Credit invisibility is the rare banking problem that breaks this machine. The constraints of the problem — build me a differentiated solution that doesn’t require our customers to do anything different from what they’re already doing but will produce reliable willingness to pay signals that the credit bureaus will accept and that the credit scores already in commercial use will take advantage of — are simply too onerous to allow for the elegant solutions that fintech product designers prefer to create.
In order to start making meaningful traction on solving the credit invisibility challenge, fintech companies need to enable banks and other fintech companies to change the constraints of the problem. To return to the basketball analogy used above, we need to shift our focus away from making difficult shots and towards making the hoop itself bigger.
Start with first principles. Identify the specific segments of consumers that struggle with access to credit — young adults, recent immigrants, military veterans, and even older consumers who have stopped using credit and have seen their credit histories dissipate. Think deeply about the structural challenges in lending responsibly to these groups and focus on building the infrastructure necessary to address those structural challenges.
This approach isn’t easy. It doesn’t fit neatly into a two-week product development sprint. It takes patience and significant upfront investment, but the impact on both the fintech company itself and the broader industry (over time) can be significant.
Here are two examples that are starting to show promise:
Building an international credit reporting infrastructure. Recent immigrants represent roughly one fifth of the credit invisible population in the U.S. and 70% of those immigrants come to the U.S. from a small number of countries (about two dozen) that have mature credit reporting infrastructures in place.This tees up an obvious question — why isn’t there a mechanism for U.S. lenders to acquire, transform, and utilize credit bureau data from other countries in order to approve recent immigrants for credit? Nova Credit, a credit reporting agency founded in 2015, was created to do just that. With the consent of the consumer, Nova Credit can acquire credit files from the countries that U.S. immigrants are emigrating from and normalize that data so that U.S. lenders can easily leverage it for automated credit underwriting.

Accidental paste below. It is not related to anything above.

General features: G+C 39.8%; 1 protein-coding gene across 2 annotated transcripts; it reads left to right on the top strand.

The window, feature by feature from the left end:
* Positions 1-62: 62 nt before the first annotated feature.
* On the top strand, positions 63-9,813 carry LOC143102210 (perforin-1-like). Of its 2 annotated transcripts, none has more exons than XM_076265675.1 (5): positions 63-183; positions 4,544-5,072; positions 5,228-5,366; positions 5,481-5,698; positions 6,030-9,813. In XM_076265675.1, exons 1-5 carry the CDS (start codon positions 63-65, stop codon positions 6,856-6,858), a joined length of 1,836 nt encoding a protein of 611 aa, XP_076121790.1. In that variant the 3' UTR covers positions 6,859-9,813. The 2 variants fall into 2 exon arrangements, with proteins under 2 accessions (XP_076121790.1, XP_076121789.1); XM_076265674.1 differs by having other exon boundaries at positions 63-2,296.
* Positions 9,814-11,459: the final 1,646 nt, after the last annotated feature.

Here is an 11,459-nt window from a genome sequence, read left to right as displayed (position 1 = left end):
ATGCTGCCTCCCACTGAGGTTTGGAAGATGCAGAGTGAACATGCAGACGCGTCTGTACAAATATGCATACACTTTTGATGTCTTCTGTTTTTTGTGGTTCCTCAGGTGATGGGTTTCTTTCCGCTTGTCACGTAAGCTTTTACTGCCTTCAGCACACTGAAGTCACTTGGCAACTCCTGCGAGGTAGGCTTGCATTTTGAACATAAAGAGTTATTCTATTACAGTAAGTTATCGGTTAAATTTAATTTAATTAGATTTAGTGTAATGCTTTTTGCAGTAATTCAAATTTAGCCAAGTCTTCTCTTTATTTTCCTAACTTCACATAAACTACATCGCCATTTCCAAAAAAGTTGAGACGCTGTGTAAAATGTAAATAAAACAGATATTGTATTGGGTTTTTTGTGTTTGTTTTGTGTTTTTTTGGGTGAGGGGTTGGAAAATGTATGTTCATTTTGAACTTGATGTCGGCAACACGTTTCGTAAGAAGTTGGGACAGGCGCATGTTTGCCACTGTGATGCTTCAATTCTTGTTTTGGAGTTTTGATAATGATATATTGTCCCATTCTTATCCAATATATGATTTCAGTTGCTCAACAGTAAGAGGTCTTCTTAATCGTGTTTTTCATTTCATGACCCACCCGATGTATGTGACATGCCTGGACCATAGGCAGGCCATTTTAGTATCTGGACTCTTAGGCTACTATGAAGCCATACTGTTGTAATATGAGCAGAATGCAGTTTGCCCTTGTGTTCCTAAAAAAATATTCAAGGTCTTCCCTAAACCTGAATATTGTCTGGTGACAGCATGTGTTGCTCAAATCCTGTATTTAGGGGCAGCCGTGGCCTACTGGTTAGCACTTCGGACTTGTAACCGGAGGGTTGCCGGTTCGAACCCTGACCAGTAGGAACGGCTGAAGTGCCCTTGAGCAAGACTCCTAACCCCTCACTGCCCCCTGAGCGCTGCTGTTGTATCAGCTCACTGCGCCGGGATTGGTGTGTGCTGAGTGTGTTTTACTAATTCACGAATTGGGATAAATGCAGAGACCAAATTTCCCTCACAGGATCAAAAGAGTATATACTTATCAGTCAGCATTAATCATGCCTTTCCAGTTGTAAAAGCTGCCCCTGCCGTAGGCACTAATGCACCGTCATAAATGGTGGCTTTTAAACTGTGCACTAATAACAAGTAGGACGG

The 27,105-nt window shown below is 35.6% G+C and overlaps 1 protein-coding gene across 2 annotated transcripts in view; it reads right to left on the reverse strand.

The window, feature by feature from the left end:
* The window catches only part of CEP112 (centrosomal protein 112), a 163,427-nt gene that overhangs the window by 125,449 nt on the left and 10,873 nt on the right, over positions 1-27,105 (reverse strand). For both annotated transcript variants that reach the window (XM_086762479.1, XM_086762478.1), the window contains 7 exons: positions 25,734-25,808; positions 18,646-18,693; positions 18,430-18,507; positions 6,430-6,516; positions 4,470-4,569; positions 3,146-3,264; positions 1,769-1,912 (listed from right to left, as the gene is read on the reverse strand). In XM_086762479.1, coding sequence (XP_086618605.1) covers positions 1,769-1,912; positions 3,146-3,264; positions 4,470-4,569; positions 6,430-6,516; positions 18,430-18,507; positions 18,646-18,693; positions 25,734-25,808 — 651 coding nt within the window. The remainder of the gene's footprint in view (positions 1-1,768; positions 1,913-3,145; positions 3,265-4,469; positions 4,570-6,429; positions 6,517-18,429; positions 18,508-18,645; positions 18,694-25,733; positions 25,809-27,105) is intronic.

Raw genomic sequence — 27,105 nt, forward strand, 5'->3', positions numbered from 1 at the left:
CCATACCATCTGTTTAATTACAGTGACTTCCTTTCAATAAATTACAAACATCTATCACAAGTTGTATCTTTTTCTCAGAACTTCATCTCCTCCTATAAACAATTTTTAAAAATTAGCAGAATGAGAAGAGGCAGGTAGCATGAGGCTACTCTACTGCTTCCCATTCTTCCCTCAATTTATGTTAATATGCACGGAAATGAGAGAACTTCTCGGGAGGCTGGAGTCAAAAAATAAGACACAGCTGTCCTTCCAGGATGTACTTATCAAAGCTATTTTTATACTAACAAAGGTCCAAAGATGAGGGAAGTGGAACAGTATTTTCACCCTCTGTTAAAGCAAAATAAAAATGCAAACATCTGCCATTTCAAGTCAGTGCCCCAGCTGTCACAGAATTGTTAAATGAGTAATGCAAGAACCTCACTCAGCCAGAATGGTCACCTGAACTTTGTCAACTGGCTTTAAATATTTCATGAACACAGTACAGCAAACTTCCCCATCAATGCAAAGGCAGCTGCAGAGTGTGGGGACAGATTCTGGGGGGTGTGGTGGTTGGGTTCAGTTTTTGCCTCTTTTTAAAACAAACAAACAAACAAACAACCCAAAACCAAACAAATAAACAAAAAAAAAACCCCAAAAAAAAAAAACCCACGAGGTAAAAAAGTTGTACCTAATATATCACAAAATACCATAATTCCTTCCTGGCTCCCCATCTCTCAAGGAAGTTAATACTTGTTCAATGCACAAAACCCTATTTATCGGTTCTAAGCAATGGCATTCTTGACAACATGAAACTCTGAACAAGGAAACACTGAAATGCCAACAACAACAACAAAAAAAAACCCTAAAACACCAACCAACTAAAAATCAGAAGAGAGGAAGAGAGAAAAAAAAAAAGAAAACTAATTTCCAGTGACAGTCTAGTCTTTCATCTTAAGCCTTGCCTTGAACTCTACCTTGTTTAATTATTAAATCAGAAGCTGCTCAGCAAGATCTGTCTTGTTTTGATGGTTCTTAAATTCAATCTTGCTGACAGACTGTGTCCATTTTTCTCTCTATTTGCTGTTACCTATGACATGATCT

And while it took a lot of time to build the infrastructure necessary to do this, Nova Credit is starting to see significant traction with U.S. lenders like American Express embedding Nova Credit’s ‘credit passport’ capabilities directly into their digital account opening processes.
Democratizing access to cash flow-based underwriting. In contrast to credit bureau-based underwriting, which facilitates an evaluation of a borrower’s character or willingness to repay debt; cash flow-based underwriting uses bank transaction data to assess a borrower’s capacity or ability to repay debt. This approach to credit evaluation works well for shorter-term and smaller-dollar loans and, unlike traditional credit scores, it don’t require lengthy credit histories. Cash flow-based underwriting is all about recency — do you currently have the capacity to repay this loan? — which means that it can operate on as little as 3 months of bank transaction data. And while it isn’t, by any means, a new concept in lending, the emergence of open banking (enabled by infrastructure providers like Plaid and MX) has made automated, real-time cash flow-based underwriting much easier to enable. Fintech companies like Petal, founded in 2016, have built robust consumer lending businesses using cash flow data to underwrite consumers with thin or no traditional credit histories (70% of Petal’s roughly 100,000 credit card customers had thin or no credit files at the time they were originated).